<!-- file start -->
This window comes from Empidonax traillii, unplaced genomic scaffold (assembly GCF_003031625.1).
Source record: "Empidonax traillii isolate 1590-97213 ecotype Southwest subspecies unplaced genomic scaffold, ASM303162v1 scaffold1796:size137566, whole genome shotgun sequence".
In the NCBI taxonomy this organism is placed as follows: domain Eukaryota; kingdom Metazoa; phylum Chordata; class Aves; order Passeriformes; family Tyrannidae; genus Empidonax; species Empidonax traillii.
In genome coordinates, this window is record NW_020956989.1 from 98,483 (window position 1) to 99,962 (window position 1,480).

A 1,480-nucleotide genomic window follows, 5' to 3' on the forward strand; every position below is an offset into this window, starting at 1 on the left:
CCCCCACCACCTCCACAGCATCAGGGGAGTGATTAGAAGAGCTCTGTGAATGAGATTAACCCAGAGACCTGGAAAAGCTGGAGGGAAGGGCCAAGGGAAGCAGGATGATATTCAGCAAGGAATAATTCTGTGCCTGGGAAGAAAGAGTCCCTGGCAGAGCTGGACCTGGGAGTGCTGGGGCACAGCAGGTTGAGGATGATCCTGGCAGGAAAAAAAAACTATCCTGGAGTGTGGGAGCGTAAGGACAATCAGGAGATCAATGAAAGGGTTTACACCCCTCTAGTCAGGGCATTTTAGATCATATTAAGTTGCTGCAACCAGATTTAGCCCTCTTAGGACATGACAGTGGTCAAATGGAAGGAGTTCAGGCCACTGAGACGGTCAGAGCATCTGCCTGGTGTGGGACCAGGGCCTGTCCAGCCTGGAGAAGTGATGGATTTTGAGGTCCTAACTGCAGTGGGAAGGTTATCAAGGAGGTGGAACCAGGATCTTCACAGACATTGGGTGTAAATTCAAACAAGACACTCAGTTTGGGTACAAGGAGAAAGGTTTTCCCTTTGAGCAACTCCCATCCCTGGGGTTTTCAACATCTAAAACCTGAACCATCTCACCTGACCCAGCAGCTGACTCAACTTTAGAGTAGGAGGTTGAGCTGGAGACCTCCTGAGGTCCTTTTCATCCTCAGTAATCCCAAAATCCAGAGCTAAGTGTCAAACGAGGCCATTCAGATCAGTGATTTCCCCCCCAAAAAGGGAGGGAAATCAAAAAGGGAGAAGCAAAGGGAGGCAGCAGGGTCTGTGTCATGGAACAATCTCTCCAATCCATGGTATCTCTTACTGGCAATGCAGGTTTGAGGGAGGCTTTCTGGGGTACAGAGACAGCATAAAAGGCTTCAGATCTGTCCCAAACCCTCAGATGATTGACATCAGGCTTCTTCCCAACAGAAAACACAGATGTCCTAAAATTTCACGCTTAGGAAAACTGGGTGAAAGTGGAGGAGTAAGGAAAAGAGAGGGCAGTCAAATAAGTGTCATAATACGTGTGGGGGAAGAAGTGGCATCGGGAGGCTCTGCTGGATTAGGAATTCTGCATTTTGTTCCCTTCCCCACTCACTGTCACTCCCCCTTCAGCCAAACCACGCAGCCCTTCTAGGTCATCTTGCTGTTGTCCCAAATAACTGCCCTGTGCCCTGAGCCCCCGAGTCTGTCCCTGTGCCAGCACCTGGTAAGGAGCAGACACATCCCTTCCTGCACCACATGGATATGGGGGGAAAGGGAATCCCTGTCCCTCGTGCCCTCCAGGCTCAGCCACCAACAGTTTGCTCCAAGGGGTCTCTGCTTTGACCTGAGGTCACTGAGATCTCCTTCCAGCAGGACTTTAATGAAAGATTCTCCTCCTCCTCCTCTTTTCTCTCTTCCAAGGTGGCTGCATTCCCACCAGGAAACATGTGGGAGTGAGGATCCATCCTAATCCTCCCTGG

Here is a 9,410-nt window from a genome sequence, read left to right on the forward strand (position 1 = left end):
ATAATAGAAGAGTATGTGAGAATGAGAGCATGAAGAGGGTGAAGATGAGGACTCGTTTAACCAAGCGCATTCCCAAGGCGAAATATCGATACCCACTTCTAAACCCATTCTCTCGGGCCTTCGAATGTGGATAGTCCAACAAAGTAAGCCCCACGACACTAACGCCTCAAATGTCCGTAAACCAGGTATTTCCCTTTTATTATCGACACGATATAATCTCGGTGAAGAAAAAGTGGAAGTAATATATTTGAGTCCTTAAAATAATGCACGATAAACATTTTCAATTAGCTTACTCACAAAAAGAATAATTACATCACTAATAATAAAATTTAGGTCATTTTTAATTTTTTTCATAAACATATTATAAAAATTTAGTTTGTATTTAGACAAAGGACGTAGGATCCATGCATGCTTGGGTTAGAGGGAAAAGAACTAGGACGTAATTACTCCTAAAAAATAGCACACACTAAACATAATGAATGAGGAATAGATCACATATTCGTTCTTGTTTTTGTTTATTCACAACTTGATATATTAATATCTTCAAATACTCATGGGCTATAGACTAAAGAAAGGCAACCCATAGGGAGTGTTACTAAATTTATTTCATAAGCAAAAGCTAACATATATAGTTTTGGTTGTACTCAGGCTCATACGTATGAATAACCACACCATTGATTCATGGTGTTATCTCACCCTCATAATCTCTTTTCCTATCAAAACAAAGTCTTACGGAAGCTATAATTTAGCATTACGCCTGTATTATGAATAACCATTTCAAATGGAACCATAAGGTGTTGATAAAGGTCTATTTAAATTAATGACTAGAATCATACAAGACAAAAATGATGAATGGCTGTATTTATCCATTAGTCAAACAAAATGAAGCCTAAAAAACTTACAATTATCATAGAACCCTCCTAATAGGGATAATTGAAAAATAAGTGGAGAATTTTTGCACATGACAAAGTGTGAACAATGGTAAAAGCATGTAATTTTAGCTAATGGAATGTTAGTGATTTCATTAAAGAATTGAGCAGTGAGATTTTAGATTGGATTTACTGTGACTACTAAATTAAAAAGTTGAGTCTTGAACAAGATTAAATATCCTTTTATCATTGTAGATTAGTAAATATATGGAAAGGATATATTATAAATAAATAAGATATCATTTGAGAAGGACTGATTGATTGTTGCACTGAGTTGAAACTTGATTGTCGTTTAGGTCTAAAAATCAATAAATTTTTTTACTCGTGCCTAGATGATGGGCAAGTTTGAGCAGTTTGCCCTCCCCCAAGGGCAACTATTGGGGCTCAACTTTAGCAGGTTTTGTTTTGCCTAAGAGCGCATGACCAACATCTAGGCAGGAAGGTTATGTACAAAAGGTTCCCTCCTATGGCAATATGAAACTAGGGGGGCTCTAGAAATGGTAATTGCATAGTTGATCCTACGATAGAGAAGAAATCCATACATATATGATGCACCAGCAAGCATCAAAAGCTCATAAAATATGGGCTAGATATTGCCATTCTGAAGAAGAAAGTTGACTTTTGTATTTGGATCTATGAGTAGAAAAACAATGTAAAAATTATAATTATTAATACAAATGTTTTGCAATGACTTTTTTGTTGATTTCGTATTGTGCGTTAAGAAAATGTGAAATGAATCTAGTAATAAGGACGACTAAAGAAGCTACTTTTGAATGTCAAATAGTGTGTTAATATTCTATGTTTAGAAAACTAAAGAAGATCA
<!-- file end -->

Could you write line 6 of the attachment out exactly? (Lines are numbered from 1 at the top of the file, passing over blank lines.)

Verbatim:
CCCCCACCACCTCCACAGCATCAGGGGAGTGATTAGAAGAGCTCTGTGAATGAGATTAACCCAGAGACCTGGAAAAGCTGGAGGGAAGGGCCAAGGGAAGCAGGATGATATTCAGCAAGGAATAATTCTGTGCCTGGGAAGAAAGAGTCCCTGGCAGAGCTGGACCTGGGAGTGCTGGGGCACAGCAGGTTGAGGATGATCCTGGCAGGAAAAAAAAACTATCCTGGAGTGTGGGAGCGTAAGGACAATCAGGAGATCAATGAAAGGGTTTACACCCCTCTAGTCAGGGCATTTTAGATCATATTAAGTTGCTGCAACCAGATTTAGCCCTCTTAGGACATGACAGTGGTCAAATGGAAGGAGTTCAGGCCACTGAGACGGTCAGAGCATCTGCCTGGTGTGGGACCAGGGCCTGTCCAGCCTGGAGAAGTGATGGATTTTGAGGTCCTAACTGCAGTGGGAAGGTTATCAAGGAGGTGGAACCAGGATCTTCACAGACATTGGGTGTAAATTCAAACAAGACACTCAGTTTGGGTACAAGGAGAAAGGTTTTCCCTTTGAGCAACTCCCATCCCTGGGGTTTTCAACATCTAAAACCTGAACCATCTCACCTGACCCAGCAGCTGACTCAACTTTAGAGTAGGAGGTTGAGCTGGAGACCTCCTGAGGTCCTTTTCATCCTCAGTAATCCCAAAATCCAGAGCTAAGTGTCAAACGAGGCCATTCAGATCAGTGATTTCCCCCCCAAAAAGGGAGGGAAATCAAAAAGGGAGAAGCAAAGGGAGGCAGCAGGGTCTGTGTCATGGAACAATCTCTCCAATCCATGGTATCTCTTACTGGCAATGCAGGTTTGAGGGAGGCTTTCTGGGGTACAGAGACAGCATAAAAGGCTTCAGATCTGTCCCAAACCCTCAGATGATTGACATCAGGCTTCTTCCCAACAGAAAACACAGATGTCCTAAAATTTCACGCTTAGGAAAACTGGGTGAAAGTGGAGGAGTAAGGAAAAGAGAGGGCAGTCAAATAAGTGTCATAATACGTGTGGGGGAAGAAGTGGCATCGGGAGGCTCTGCTGGATTAGGAATTCTGCATTTTGTTCCCTTCCCCACTCACTGTCACTCCCCCTTCAGCCAAACCACGCAGCCCTTCTAGGTCATCTTGCTGTTGTCCCAAATAACTGCCCTGTGCCCTGAGCCCCCGAGTCTGTCCCTGTGCCAGCACCTGGTAAGGAGCAGACACATCCCTTCCTGCACCACATGGATATGGGGGGAAAGGGAATCCCTGTCCCTCGTGCCCTCCAGGCTCAGCCACCAACAGTTTGCTCCAAGGGGTCTCTGCTTTGACCTGAGGTCACTGAGATCTCCTTCCAGCAGGACTTTAATGAAAGATTCTCCTCCTCCTCCTCTTTTCTCTCTTCCAAGGTGGCTGCATTCCCACCAGGAAACATGTGGGAGTGAGGATCCATCCTAATCCTCCCTGG